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I photograph my subject in a naturalistic and aesthetic immediacy. I draw out the issues of identity within a bicultural people in society. With an interest in documentary style photography and a photojournalist’s mindset, I dive into my artwork with open eyes. I seek to find the beauty, truth and emotion behind the people I photograph. And I investigate my own identity in the process. When one culture physically joins with another there’s a lag in the integration of aesthetic, politics, folkways and more. Overtime it becomes difficult to distinguish the separation, this is when the two become one. This overall experience is embodied in my series: Mezcla.

Growing up I was never very aware of my surroundings and the interactions between people. Coming from parents who were born and raised in a different country made me experience and see the world in a different way. It never really occurred to me, having been raised in the States, that I was different. I spoke the language, ate the same foods, laughed, cried, and breathed the same as anyone else. Over time differences became apparent, causing the question “Who am I” to grow in intensity. Was I Mexican? American? Both? Neither? Creating Mezcla allows me to uncover the core of those questions and bring light to something bigger.

In order to express this experience, my use of lighting, choice of subject matter, positioning and depth of field are taken into consideration. In this body of work I employ digital color photography to tell a visual story. My hope is that viewers catch a glimpse and a strong impression of what the Chicano culture looks and feels like. In order to fully express the cultural blending, it was imperative to use ink jet color prints in order to fully display the vibrancy, familiarity, and warmth of both cultures. Organizing the photographic prints in white frames arranged in a window-like manner is essential in furthering the idea of introspection, a look into the lives of Chicanos.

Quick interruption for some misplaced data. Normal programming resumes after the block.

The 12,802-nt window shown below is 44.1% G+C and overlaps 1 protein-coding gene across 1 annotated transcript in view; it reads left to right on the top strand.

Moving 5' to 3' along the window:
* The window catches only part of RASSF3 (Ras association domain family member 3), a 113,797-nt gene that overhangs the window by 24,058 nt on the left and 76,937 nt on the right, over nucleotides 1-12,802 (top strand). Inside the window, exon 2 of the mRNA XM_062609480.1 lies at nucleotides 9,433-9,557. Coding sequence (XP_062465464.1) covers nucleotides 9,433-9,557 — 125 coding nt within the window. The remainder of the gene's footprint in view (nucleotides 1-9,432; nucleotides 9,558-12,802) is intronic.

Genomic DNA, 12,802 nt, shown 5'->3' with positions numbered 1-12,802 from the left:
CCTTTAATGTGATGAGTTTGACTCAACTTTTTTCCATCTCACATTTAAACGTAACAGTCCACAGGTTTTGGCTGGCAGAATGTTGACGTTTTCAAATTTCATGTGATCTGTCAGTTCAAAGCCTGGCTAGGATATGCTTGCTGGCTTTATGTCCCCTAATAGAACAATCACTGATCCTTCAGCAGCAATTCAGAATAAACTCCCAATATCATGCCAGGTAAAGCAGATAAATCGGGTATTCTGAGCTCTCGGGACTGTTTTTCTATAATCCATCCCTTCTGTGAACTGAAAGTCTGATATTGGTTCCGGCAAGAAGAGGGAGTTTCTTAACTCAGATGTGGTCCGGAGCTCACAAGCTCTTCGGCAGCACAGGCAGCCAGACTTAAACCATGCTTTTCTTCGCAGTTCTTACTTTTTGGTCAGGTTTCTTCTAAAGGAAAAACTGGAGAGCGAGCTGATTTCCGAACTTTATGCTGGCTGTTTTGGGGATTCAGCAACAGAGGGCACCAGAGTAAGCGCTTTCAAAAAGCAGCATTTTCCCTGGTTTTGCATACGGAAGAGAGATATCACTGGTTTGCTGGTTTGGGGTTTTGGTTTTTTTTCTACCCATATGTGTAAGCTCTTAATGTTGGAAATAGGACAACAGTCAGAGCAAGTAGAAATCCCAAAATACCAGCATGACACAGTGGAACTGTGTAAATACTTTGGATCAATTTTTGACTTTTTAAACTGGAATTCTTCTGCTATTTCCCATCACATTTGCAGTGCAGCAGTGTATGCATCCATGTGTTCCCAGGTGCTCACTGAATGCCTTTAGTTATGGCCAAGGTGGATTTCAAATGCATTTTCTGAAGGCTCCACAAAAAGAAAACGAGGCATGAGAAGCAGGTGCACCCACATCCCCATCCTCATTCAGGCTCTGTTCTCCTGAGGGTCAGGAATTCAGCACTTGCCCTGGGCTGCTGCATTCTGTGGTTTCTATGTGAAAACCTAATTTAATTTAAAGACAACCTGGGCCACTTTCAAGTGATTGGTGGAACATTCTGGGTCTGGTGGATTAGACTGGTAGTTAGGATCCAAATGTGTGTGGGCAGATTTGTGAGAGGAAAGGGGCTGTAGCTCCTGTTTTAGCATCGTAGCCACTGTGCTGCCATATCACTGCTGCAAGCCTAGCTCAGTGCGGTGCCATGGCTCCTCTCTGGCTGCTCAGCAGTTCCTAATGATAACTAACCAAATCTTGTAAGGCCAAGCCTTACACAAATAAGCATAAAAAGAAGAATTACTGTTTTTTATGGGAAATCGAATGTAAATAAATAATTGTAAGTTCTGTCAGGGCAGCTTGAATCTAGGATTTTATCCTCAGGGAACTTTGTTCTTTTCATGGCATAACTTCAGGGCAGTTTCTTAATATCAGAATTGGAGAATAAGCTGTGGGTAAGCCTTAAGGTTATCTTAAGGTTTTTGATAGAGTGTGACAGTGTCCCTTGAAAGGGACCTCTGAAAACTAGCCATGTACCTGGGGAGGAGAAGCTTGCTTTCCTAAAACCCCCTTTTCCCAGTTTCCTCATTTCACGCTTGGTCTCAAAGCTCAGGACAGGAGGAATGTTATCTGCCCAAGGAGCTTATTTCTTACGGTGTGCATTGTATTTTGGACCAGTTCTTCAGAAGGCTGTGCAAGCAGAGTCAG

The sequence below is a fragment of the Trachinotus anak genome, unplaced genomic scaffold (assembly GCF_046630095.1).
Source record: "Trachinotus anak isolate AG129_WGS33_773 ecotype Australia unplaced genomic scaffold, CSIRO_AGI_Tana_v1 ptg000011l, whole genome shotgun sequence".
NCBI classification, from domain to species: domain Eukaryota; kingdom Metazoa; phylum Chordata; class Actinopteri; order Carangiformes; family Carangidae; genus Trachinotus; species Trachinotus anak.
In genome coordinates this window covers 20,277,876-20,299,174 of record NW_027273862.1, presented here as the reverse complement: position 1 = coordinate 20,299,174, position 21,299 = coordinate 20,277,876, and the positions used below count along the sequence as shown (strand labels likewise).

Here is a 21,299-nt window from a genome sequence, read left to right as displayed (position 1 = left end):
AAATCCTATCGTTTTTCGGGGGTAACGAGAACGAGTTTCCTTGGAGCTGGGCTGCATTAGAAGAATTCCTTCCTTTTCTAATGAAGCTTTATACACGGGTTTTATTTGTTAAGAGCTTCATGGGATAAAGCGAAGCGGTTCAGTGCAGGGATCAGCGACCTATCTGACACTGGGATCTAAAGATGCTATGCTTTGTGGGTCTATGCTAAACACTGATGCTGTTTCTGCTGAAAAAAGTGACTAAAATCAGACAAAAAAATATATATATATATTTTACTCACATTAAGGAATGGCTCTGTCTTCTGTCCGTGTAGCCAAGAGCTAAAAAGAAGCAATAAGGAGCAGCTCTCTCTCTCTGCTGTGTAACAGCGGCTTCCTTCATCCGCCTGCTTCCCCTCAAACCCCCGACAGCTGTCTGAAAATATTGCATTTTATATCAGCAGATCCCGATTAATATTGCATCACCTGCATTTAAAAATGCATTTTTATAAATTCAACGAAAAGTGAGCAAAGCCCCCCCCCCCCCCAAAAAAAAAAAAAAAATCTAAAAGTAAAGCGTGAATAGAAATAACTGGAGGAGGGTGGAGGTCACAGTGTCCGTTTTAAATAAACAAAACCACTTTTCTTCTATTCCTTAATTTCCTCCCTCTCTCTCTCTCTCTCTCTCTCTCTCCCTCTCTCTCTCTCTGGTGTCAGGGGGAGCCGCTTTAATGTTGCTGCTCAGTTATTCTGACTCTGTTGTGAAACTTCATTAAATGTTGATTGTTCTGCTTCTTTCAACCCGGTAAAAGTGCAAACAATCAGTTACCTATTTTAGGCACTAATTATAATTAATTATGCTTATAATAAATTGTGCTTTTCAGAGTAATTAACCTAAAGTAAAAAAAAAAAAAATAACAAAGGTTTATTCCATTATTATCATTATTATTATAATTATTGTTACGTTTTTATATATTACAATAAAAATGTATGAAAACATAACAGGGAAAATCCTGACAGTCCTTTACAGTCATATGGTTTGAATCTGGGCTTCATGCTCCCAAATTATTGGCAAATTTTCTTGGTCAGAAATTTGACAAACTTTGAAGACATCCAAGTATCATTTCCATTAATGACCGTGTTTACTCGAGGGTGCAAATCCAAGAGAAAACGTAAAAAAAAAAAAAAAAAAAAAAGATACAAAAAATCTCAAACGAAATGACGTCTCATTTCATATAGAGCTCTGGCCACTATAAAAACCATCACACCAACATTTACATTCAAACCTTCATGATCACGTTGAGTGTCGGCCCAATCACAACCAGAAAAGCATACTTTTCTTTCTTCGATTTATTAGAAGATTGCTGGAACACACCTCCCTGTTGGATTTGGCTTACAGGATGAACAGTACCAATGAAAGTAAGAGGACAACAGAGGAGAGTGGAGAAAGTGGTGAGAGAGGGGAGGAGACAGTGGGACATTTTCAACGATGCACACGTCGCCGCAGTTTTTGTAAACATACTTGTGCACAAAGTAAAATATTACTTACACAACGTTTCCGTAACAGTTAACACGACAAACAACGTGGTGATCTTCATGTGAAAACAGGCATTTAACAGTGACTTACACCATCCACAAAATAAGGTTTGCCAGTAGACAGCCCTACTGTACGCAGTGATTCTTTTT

I questioned many things in my life growing up, such as, why my parents never acted the same as others, why they required my help for “simple” things, why I wasn’t allowed to do things other kids did, and why did my family called me the “white girl”. Was I American, was I Mexican, where did I belong? Through creating this series, I explored a world that helped to answer these questions. It is world where both cultures exist together and where that mixture was beautiful. I am neither Mexican nor am I American. I have learned to love and embrace that fact. I am Chicana, and PROUD.


This is a metadata-only record.



  • Content length or size
    • jpeg

  • DPLA rights
    • © 2019 Georgina Velazquez, All Rights Reserved

  • Date submitted

    19 July 2022

  • Keywords
  • Is format of
    • Digital Photography